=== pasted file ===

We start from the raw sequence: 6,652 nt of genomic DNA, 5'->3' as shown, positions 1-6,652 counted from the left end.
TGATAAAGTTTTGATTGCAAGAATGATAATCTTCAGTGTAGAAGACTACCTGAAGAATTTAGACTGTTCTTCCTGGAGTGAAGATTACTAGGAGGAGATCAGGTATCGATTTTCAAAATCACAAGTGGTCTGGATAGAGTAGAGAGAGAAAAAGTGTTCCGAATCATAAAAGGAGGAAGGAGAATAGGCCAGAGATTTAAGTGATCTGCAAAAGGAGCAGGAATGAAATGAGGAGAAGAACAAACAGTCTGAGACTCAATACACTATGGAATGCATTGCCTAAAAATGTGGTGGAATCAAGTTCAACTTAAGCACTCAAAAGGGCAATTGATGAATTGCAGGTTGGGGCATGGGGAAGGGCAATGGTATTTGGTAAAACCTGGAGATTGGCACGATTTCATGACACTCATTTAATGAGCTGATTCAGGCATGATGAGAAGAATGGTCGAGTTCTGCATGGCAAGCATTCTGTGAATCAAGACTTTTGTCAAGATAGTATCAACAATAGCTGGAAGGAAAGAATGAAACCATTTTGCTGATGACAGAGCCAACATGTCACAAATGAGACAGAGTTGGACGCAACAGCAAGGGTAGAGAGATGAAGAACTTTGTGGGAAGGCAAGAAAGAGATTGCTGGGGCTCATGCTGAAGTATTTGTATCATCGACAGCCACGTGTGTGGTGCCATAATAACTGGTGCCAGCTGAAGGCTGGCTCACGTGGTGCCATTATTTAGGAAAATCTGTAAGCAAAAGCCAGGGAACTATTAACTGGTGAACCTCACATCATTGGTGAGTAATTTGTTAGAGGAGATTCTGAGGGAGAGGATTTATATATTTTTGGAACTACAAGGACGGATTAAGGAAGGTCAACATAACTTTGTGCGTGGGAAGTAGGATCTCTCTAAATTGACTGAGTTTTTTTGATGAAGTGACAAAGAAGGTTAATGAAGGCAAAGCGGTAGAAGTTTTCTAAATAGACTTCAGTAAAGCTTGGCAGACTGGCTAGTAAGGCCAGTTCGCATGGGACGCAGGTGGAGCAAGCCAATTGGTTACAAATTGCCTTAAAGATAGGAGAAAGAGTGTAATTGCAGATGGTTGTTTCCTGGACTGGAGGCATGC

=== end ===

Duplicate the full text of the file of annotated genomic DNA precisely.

We start from the raw sequence: 6,652 nt of genomic DNA, 5'->3' as shown, positions 1-6,652 counted from the left end.
TGATAAAGTTTTGATTGCAAGAATGATAATCTTCAGTGTAGAAGACTACCTGAAGAATTTAGACTGTTCTTCCTGGAGTGAAGATTACTAGGAGGAGATCAGGTATCGATTTTCAAAATCACAAGTGGTCTGGATAGAGTAGAGAGAGAAAAAGTGTTCCGAATCATAAAAGGAGGAAGGAGAATAGGCCAGAGATTTAAGTGATCTGCAAAAGGAGCAGGAATGAAATGAGGAGAAGAACAAACAGTCTGAGACTCAATACACTATGGAATGCATTGCCTAAAAATGTGGTGGAATCAAGTTCAACTTAAGCACTCAAAAGGGCAATTGATGAATTGCAGGTTGGGGCATGGGGAAGGGCAATGGTATTTGGTAAAACCTGGAGATTGGCACGATTTCATGACACTCATTTAATGAGCTGATTCAGGCATGATGAGAAGAATGGTCGAGTTCTGCATGGCAAGCATTCTGTGAATCAAGACTTTTGTCAAGATAGTATCAACAATAGCTGGAAGGAAAGAATGAAACCATTTTGCTGATGACAGAGCCAACATGTCACAAATGAGACAGAGTTGGACGCAACAGCAAGGGTAGAGAGATGAAGAACTTTGTGGGAAGGCAAGAAAGAGATTGCTGGGGCTCATGCTGAAGTATTTGTATCATCGACAGCCACGTGTGTGGTGCCATAATAACTGGTGCCAGCTGAAGGCTGGCTCACGTGGTGCCATTATTTAGGAAAATCTGTAAGCAAAAGCCAGGGAACTATTAACTGGTGAACCTCACATCATTGGTGAGTAATTTGTTAGAGGAGATTCTGAGGGAGAGGATTTATATATTTTTGGAACTACAAGGACGGATTAAGGAAGGTCAACATAACTTTGTGCGTGGGAAGTAGGATCTCTCTAAATTGACTGAGTTTTTTTGATGAAGTGACAAAGAAGGTTAATGAAGGCAAAGCGGTAGAAGTTTTCTAAATAGACTTCAGTAAAGCTTGGCAGACTGGCTAGTAAGGCCAGTTCGCATGGGACGCAGGTGGAGCAAGCCAATTGGTTACAAATTGCCTTAAAGATAGGAGAAAGAGTGTAATTGCAGATGGTTGTTTCCTGGACTGGAGGCATGC